2019 marks the first decade of Christopher Raeburn’s eponymous label. What began as the designer’s fascination with reusing military garments has turned into the brand’s key guiding principle. Today, everything the studio does is filtered through the REMADE, REDUCED, RECYCLED mantra. Over the years, staying true to that ethos has made the company synonymous with sustainability (yes, way before it was cool), radical openness and collaboration, earning Christopher and his team numerous recognitions, brand partners and legions of devoted fans.
Following the success of its pop-up shop at London’s Coal Drops Yard late last year, the label recently launched its first permanent retail location in Hackney. Open five days a week (Wednesday to Sunday), the Raeburn LAB is an incredible experiential space (part-shop, part-studio) where anyone is welcome to browse and shop the collections, explore archive pieces and Lab exclusives, all while listening to the sewing machines and lively conversations of the Raeburn team who are making the magic happen there and then. The extraordinary space also hosts workshops, studio tours and repair days to fully embed fashion lovers into the Raeburn universe.
As Raeburn prepares for the next chapter of the brand, we sat down with Jolyon Bexon - Raeburn’s newly appointed Head of Retail - to hear more about the importance of experimentation in physical spaces and mixing sustainability with impeccable design.
How has the brand evolved over the years?
Raeburn started 10 years ago and we’ve always been fascinated with the use of materials, how we can reuse the resources around us. We’ve had real fun with military and utility garments, parachutes and life rafts and have always aimed to do something really special and interesting with the way we produce that also has a really strong identity.
Over the years, and especially over the last couple of years, this has been honed in on something that is sustainable. I know the sustainable topic has become really big recently but actually, as a brand, we have always looked at how we can behave responsibly, but also have a lot of fun along the way with the way we connect with people.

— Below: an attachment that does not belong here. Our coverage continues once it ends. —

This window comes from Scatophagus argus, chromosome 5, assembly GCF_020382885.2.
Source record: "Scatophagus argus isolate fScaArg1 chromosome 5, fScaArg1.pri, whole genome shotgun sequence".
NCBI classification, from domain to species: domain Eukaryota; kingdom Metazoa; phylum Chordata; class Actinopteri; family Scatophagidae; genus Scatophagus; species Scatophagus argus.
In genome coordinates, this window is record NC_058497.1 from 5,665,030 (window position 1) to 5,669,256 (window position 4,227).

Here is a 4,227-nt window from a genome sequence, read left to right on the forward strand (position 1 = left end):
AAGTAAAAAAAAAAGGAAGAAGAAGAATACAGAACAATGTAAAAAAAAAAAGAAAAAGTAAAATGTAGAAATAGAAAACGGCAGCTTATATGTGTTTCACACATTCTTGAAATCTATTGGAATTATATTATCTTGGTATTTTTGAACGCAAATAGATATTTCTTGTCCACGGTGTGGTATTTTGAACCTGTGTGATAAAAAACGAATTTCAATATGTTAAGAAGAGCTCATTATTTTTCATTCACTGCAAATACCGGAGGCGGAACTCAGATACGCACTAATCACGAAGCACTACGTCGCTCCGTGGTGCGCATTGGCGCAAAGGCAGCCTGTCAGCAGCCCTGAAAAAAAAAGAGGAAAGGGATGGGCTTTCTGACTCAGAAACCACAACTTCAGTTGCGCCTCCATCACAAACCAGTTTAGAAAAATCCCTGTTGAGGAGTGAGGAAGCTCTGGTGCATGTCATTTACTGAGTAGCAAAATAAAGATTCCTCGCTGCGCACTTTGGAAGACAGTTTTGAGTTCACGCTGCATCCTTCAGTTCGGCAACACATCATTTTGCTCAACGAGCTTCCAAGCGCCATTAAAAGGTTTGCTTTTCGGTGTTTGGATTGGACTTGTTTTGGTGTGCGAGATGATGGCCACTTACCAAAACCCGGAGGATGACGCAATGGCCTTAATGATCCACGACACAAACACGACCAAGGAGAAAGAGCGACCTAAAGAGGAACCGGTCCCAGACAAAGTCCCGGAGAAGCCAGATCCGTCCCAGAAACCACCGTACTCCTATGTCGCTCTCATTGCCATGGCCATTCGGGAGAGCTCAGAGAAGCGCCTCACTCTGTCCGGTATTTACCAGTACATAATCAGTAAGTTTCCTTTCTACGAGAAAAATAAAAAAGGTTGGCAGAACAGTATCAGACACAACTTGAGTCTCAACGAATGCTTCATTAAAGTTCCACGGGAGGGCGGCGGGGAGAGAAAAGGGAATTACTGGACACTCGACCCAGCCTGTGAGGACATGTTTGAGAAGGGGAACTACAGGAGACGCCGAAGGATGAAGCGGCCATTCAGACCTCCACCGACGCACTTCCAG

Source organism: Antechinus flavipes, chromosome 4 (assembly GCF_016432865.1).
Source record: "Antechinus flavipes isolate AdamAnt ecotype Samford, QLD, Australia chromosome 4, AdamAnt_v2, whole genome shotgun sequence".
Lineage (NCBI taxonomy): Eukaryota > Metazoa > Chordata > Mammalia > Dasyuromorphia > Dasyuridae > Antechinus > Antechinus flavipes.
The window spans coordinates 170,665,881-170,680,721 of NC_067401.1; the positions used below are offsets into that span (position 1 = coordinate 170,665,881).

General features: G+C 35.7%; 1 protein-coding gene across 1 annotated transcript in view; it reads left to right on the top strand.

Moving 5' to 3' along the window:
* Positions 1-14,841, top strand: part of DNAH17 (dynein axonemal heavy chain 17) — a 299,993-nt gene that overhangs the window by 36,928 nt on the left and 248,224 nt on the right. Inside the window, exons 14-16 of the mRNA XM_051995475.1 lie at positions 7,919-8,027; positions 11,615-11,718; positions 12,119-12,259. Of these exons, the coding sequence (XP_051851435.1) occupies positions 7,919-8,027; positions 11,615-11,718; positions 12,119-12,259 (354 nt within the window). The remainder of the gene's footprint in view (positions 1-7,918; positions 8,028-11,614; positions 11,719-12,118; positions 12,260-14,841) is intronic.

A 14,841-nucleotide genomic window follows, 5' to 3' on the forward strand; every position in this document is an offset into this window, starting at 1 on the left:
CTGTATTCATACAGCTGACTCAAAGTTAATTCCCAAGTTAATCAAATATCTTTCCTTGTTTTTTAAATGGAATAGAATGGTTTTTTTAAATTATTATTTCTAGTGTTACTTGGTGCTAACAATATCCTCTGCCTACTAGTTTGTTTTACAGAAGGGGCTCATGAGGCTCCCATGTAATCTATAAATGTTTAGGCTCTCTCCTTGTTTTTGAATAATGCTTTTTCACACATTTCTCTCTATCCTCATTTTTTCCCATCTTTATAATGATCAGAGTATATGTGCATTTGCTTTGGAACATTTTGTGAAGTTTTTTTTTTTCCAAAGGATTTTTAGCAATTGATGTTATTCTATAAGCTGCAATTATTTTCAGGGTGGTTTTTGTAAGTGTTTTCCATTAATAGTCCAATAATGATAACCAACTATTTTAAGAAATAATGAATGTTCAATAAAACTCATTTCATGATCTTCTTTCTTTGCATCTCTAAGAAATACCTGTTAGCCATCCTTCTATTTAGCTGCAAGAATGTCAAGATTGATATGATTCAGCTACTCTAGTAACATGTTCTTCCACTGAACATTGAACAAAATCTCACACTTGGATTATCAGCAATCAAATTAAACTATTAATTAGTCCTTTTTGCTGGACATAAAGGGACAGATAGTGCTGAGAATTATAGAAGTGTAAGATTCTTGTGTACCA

The whole ethos of the brand is around reusing, recycling, repurposing. How does this translate to Raeburn’s collections and how you operate as a business?
Our products have three pillars - REMADE, REDUCED and RECYCLED. The REMADE part of the business is the heart and soul of the brand and very much the storytelling element. It’s how the brand started - taking existing materials and garments that are already beautifully made and reimagining these materials as something brand new. It’s almost a celebration of the garments, bringing them new life, giving them new silhouettes and shapes and putting a completely new angle on how they could be worn and who could wear them.
"What has been regarded as waste has now become a resource and that is a really great way to plant the seed and transmit the idea of the Raeburn brand"
- Jolyon Bexon, Head of Retail, Raeburn
I’ve always said that they are our haute couture range. They’re very limited and they’re numbered. If your business was a pyramid and at the top was the small number of pieces with the highest concept - that’s where the REMADE bit is. It’s the part which gets you the press attention and tells the story about the brand.
I also call them [the REMADE garments] the Mind Bomb pieces. We always try to talk about what we do but when I show you a jacket remade from a life raft you get it. It doesn’t matter if we don’t speak the same language or if you’re new to fashion. When I show you that garment, it’s a very tangible way to understand that we’ve reused it into something that could be worn again and given a new life. What has been regarded as waste has now become a resource and that is a really great way to plant the seed and transmit the idea of the Raeburn brand.
And then the other two pillars - RECYCLED and REDUCED - are the pieces that are more wearable, commercial. They certainly help us in terms of sales because not everyone wants to wear a life raft. The RECYCLED garments are very easy to wear, very functional. They are made from recycled polyester and recycled plastic bottles, which we can produce at a higher volume. And the REDUCED part includes very simple things to wear such as jerseys, sweatshirts, sweatpants, t-shirts, made from reduced organic cotton, beautiful and soft. Both the REDUCED and RECYCLED have also quite nice price points so that people can buy into the brand, it’s a much more easy entry point.
Over the last few years the role of physical spaces has changed. What are your plans for the physical Raeburn retail spaces?
Firstly, the Lab is a place that supports the business, that’s key for us. We already have the space and there’s so much that could be done with it that it seems crazy not to use it to help the business.